On the heels of our article earlier this month about peripheral nerve stimulation (PNS), we had the opportunity to talk with one of the world’s leading authorities on the subject: Giancarlo Barolat, M.D. A neurosurgeon based at Denver’s Presbyterian/St. Luke’s Hospital, Dr. Barolat has been using PNS and other forms of neuromodulation to treat chronic pain for about 40 years.
He’s now a consultant on the next-generation PNS technology being developed by Ripple Neuro, which is specifically designed to control residual limb pain. Dr. Barolat offered a handful of insights about how the new PNS systems work, how they improve upon current forms of neuromodulation, and what the next steps are on the road to better treatment for phantom pain.
1. PNS has the potential to offer greater precision than other forms of neuromodulation.
“Neuromodulation refers to any treatment that regulates the nervous system through implanted devices,” says Barolat. “The devices can be implanted in the brain, the spinal cord, or the peripheral nerves”—generally the sciatic nerve in lower-limb amputees, and the radial, median, and ulnar nerves in upper-limb amputees.
Currently, most neuromodulation treatments for phantom pain involve spinal cord implants rather than peripheral nerve devices. PNS devices lie closer to the perceived source of phantom pain (the residual limb, rather than the spine) than other neuromodulation devices, so they promise greater precision and more comprehensive relief. It’s like the difference between dumping a bucket of water onto a campfire, versus dropping fire retardant from an air tanker once the forest is ablaze.
“I can use neuromodulation to treat phantom limb pain today,” Barolat says. “I treat a lot of patients who have amputation pain. Hopefully this new type of device will give me better results than what I can obtain today.”
2. Next-gen PNS technologies will wrap directly around the peripheral nerves.
Current PNS systems operate through small, threaded electrodes that don’t make direct contact with the peripheral nerves. The emerging technology will operate through cuffs that wrap around the peripheral nerve and remain in place permanently, a la pacemakers.
When this type of implant was initially tried decades ago, says Barolot, the nerves swelled and were constrained by the cuffs, resulting in nerve damage. “That’s why that modality was abandoned,” he explains. “But now they can make cuffs that will expand with the nerve, so there is renewed interest in it.” There are also multiple cuff sizes that can be fitted to the nerve(s) during implantation, adding another layer of precision.
3. New PNS systems will target subsets of peripheral nerves.
Today’s PNS devices operate on an all-or-nothing basis, Barolat says. “We can simulate the whole nerve or do nothing,” he says. “The current technology is not selective for the smaller fibers that make up the nerve.” Specifically, the existing systems aren’t capable of differentiating between sensory fibers (which convey information related to touch, temperature, pressure, and so forth), motor fibers (which interact with muscles), and nociceptors (which convey pain signals). New PNS systems will allow stimulation to be delivered to subsets of fibers within the nerves, allowing for infinitely greater precision than current technology can achieve.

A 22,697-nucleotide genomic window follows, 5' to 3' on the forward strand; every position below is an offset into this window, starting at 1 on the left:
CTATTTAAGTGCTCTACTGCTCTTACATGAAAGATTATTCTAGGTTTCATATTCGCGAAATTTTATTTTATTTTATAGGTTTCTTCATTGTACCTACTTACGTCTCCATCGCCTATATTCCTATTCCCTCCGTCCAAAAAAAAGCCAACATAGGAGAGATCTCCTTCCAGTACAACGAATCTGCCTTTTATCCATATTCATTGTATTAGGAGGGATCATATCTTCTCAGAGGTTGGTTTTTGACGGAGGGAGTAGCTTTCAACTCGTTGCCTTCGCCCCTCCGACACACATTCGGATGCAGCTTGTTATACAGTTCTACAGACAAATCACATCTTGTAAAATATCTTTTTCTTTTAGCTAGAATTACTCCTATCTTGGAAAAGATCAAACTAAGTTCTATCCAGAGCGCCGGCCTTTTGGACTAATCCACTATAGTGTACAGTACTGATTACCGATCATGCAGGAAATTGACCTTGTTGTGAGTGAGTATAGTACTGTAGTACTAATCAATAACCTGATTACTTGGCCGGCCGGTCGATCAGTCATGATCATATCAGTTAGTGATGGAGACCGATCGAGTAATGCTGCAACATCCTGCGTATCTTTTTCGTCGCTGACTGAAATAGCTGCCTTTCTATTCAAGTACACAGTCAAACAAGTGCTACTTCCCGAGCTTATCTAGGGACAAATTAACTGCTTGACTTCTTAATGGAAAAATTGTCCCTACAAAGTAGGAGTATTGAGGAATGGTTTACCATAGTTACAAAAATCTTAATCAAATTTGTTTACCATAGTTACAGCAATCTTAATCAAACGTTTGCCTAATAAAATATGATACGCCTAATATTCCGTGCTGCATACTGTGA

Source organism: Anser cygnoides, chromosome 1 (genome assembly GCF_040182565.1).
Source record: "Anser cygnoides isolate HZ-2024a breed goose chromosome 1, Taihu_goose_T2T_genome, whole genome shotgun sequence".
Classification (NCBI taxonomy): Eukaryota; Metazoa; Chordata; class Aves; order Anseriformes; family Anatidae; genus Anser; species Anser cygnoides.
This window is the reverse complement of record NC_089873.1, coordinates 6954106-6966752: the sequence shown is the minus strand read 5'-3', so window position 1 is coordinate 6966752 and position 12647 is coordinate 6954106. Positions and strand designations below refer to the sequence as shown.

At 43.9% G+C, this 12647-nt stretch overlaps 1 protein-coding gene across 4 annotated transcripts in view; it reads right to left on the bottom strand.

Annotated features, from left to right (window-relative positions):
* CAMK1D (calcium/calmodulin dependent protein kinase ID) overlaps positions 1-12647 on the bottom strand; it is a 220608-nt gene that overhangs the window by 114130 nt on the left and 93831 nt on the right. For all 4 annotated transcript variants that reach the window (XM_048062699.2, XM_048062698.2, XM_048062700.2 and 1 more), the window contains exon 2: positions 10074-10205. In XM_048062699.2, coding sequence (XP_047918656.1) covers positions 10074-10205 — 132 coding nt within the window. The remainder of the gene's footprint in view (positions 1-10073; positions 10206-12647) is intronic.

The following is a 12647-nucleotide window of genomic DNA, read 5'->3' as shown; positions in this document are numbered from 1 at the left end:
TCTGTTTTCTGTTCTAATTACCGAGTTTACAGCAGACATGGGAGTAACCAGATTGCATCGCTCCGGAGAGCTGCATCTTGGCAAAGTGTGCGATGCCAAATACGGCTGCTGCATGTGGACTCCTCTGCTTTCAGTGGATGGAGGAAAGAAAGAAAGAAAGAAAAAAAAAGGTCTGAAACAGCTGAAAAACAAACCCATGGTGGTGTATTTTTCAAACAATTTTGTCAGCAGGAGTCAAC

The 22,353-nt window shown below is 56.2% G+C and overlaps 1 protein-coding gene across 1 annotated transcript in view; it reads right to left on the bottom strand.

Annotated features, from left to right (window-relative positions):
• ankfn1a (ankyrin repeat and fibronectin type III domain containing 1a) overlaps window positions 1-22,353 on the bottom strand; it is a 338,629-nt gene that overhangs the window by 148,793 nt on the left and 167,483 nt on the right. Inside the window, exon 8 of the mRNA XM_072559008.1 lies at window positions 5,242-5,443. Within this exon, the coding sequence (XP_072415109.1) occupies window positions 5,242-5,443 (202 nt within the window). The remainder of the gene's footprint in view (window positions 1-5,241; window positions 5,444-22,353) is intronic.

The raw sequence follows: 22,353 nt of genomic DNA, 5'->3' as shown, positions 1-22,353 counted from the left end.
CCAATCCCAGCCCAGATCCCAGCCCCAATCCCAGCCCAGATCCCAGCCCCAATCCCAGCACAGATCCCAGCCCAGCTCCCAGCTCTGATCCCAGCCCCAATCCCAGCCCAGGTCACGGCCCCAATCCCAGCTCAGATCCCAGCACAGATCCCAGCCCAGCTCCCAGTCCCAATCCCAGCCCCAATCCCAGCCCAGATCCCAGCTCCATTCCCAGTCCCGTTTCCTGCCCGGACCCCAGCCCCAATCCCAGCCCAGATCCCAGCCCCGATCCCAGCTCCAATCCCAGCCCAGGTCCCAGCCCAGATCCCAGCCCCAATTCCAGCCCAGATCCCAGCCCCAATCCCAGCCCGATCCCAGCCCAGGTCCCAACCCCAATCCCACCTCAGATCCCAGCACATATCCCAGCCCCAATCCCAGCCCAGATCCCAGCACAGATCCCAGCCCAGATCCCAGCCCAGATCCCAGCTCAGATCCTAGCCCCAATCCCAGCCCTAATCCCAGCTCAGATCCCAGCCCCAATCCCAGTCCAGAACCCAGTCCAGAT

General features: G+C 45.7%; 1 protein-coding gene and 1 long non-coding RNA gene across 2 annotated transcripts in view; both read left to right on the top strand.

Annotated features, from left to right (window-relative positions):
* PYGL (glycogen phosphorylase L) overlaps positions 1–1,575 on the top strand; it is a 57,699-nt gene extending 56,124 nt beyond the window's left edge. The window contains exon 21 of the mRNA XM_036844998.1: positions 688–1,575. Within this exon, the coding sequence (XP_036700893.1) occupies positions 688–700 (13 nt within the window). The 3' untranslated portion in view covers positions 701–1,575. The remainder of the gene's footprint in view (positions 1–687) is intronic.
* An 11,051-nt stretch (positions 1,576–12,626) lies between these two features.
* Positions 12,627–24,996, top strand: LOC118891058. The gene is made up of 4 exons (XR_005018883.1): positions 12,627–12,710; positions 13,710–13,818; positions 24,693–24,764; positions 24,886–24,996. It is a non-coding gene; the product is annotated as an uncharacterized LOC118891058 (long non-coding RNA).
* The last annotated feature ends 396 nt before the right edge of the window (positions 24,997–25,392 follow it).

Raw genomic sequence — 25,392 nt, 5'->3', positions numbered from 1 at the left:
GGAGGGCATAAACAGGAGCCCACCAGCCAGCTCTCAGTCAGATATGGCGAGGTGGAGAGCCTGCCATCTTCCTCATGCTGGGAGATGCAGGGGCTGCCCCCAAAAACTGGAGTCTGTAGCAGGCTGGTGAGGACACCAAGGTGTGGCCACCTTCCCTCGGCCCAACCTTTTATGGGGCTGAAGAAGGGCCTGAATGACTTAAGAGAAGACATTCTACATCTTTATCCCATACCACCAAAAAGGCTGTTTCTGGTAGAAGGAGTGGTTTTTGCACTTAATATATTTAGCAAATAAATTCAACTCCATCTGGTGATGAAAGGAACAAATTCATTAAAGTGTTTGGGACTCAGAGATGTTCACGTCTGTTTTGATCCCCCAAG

“It’s very sophisticated,” Barolat says, “because it can be made to sense the electrical signals coming from the nervous system. So it can recognize the pain signal and set the stimulation patterns accordingly. That’s critical, because it’s more advantageous if the system can self-regulate.”
4. Emerging PNS devices will provide two-way communication.
Since they’re capable of distinguishing between different types of nerve fibers, next-gen PNS devices can gather input from sensory and motor fibers to improve prosthetic control and function. “The beauty of these devices is they can be integrated to control many kinds of signals,” says Barolat. “They not only stimulate, they allow you to sense. They might allow you to move the muscles.” While their primary purpose remains phantom pain control, Barolat is excited to see what broader neurological gains might be possible with the new PNS devices.
5. The future hasn’t quite arrived—but it’s closing in.
Before new PNS therapies can gain wide application, here’s what has to happen. First, Barolat will conduct cadaver studies to perfect the surgical technique for implanting the devices. Then comes an initial clinical trial involving fewer than a dozen patients, followed by a series of larger trials involving broader and more diverse populations. A final study for FDA approval is probably at least two years away.
Even then, says Barolat, it will take time to gain acceptance within the medical community. “Neuromodulation has been around for decades,” he notes, “but a lot of doctors aren’t really aware of it, and many insurance companies still tend to think of it as an experimental treatment.” He routinely battles insurance companies for coverage of neuromodulation treatments that already have FDA approval, so it will be that much harder to win coverage for a brand-new approach.
“There is a lot of intertia,” he says. “And it’s true that neuromodulation might not work unless the treatment is overseen by people who really know what they’re doing. There aren’t many people who have that knowledge.”